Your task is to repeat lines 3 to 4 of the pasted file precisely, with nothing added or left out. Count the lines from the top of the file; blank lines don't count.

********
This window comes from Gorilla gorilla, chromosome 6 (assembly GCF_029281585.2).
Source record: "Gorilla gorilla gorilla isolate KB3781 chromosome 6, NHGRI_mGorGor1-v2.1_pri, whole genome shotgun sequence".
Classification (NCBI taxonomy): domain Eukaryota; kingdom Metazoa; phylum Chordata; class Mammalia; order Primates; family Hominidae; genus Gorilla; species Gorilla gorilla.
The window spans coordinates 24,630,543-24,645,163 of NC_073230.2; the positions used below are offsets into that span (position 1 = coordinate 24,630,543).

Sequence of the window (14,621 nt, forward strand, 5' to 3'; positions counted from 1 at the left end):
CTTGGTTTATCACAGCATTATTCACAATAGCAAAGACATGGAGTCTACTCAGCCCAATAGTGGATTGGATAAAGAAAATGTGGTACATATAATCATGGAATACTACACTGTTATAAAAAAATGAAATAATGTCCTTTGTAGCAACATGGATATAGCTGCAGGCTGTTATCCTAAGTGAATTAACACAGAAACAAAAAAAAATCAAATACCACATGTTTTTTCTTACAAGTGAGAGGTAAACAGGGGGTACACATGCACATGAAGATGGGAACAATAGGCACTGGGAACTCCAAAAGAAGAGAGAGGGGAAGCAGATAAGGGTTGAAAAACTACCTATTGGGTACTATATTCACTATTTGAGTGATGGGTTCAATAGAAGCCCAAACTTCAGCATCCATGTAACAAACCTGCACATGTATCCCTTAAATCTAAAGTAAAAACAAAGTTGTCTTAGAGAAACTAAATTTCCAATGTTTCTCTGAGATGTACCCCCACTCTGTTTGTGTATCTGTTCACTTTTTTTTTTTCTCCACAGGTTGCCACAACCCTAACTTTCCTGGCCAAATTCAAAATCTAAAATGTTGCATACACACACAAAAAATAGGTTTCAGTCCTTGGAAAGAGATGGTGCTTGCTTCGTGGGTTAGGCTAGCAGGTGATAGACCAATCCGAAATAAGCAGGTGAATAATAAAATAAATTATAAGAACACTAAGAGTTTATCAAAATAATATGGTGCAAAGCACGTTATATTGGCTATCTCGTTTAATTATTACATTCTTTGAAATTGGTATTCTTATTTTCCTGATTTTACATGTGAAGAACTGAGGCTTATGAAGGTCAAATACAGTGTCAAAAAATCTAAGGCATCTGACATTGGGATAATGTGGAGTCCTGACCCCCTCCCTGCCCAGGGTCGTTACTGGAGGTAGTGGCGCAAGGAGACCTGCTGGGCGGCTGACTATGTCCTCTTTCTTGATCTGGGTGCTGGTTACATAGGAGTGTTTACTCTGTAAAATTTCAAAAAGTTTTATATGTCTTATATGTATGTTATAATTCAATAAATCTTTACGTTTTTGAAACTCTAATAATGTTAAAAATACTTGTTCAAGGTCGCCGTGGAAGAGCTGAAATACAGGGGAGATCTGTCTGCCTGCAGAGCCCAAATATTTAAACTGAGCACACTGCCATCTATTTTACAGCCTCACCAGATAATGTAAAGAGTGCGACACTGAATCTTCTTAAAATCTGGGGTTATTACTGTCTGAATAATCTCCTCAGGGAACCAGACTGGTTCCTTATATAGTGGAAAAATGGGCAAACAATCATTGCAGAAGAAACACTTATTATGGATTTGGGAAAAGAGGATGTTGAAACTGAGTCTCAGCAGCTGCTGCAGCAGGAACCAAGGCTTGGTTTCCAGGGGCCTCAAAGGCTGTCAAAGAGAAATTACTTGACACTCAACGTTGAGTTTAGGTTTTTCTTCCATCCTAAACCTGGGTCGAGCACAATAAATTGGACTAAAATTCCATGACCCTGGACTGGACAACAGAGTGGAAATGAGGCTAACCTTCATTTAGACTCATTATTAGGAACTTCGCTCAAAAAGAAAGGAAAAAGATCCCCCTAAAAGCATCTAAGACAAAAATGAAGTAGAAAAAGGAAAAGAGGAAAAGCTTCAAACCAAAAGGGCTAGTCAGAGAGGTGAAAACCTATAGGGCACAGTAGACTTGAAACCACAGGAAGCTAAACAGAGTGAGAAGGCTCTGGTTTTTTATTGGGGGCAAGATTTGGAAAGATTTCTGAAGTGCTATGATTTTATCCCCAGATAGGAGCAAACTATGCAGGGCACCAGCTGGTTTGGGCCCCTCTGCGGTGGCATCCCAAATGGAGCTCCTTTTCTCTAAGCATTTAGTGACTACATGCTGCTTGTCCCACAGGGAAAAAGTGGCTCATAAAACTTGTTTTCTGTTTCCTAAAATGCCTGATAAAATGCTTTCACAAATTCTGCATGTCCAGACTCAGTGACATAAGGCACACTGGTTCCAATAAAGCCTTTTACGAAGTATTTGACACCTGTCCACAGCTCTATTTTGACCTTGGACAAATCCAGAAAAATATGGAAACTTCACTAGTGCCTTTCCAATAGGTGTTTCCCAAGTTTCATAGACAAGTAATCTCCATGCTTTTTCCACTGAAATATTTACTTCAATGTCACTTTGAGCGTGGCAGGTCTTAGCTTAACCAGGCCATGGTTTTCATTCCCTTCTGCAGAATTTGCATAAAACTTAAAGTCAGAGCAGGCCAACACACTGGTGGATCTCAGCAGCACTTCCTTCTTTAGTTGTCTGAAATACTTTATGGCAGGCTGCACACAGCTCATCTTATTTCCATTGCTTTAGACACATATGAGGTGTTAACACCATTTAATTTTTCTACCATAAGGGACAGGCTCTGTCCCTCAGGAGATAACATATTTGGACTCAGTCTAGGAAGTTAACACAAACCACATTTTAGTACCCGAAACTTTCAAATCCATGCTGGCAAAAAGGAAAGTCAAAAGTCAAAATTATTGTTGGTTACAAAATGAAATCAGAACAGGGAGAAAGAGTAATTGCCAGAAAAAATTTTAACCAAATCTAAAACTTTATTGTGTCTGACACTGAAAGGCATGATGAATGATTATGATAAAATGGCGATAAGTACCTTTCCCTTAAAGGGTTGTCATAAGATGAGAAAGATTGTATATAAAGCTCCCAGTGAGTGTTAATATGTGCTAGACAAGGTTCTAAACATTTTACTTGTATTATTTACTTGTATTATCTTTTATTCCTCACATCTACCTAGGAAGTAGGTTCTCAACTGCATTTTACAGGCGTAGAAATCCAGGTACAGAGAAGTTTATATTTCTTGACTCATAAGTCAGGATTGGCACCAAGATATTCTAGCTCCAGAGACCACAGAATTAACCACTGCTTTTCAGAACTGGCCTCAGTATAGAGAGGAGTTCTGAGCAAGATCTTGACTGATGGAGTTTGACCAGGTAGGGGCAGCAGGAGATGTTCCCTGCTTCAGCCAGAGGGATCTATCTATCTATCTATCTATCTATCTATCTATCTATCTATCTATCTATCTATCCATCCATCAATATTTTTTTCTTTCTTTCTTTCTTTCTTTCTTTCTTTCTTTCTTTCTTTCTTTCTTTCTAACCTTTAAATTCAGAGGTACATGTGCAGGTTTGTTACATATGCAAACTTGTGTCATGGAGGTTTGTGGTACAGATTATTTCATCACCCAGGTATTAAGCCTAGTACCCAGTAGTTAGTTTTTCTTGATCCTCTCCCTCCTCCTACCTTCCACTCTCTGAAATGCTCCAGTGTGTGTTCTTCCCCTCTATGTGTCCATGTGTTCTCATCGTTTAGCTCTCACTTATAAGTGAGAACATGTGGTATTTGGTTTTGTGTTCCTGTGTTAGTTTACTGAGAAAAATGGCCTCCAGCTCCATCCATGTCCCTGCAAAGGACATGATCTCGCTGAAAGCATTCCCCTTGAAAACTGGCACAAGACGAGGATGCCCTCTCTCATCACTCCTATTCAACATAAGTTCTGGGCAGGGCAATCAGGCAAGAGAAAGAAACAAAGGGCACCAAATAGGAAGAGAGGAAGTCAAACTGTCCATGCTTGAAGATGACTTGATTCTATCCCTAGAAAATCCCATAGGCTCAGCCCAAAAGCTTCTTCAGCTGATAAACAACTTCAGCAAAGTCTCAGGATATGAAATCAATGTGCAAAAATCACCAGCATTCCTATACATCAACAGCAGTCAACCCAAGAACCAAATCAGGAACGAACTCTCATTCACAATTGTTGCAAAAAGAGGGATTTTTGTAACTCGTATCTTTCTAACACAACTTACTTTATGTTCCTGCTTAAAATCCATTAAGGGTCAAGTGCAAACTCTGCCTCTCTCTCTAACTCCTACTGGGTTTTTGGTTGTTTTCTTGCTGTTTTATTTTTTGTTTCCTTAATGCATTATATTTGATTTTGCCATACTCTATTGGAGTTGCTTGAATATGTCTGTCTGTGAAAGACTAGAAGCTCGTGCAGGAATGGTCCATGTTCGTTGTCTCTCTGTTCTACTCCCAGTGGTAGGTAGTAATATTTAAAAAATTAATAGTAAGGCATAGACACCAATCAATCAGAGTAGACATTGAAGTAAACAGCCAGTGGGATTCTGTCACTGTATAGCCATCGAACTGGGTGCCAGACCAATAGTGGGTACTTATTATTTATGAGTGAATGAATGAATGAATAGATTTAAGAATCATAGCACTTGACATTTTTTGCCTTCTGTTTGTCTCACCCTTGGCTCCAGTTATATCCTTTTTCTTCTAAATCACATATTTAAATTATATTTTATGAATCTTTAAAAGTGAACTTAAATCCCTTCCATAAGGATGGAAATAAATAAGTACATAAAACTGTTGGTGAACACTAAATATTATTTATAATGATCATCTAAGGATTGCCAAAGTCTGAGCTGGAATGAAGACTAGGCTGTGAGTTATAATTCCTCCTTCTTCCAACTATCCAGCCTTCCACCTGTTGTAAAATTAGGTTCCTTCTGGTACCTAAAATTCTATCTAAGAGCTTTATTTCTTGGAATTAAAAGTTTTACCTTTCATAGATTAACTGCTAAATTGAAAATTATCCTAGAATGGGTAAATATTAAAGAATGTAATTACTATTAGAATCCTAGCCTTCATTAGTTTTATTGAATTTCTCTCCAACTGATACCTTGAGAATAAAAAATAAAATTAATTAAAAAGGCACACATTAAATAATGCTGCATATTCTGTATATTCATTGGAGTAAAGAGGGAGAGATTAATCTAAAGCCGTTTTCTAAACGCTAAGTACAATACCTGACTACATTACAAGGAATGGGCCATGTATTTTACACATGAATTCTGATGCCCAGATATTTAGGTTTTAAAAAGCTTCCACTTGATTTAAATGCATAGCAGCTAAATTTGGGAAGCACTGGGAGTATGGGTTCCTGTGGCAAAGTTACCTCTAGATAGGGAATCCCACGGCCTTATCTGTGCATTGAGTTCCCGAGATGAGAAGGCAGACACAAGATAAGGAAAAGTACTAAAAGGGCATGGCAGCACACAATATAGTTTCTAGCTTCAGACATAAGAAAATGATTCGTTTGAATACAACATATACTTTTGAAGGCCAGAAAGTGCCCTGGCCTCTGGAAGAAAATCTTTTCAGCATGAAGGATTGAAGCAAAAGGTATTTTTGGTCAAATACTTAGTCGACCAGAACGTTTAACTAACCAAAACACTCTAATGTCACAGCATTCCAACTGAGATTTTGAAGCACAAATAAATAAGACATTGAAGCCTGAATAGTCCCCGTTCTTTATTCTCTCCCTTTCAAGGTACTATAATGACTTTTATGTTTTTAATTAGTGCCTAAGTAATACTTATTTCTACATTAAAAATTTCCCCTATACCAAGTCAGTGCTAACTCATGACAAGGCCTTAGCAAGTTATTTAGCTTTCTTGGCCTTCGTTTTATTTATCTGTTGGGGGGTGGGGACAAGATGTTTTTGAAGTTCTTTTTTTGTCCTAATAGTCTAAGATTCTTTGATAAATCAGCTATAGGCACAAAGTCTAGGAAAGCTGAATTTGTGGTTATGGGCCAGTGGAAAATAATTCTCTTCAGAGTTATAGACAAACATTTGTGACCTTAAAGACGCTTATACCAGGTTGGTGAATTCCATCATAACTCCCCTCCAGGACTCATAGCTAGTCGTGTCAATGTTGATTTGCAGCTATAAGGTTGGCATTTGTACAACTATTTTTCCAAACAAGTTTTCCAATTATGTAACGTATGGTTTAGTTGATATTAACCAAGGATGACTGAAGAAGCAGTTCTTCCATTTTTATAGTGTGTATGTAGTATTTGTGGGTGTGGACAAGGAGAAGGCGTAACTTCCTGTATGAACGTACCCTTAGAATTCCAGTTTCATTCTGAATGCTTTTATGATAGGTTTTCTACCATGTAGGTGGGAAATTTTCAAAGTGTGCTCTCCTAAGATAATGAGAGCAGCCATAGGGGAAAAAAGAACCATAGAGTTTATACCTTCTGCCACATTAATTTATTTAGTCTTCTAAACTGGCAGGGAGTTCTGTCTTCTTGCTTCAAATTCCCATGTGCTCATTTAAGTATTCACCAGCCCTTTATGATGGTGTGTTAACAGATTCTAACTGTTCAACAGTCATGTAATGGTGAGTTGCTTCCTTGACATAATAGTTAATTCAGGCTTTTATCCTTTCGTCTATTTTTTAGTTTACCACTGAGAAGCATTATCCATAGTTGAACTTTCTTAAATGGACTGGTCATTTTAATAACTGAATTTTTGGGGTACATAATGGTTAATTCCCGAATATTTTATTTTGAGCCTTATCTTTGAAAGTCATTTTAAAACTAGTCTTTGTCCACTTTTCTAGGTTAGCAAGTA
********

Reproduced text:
Classification (NCBI taxonomy): domain Eukaryota; kingdom Metazoa; phylum Chordata; class Mammalia; order Primates; family Hominidae; genus Gorilla; species Gorilla gorilla.
The window spans coordinates 24,630,543-24,645,163 of NC_073230.2; the positions used below are offsets into that span (position 1 = coordinate 24,630,543).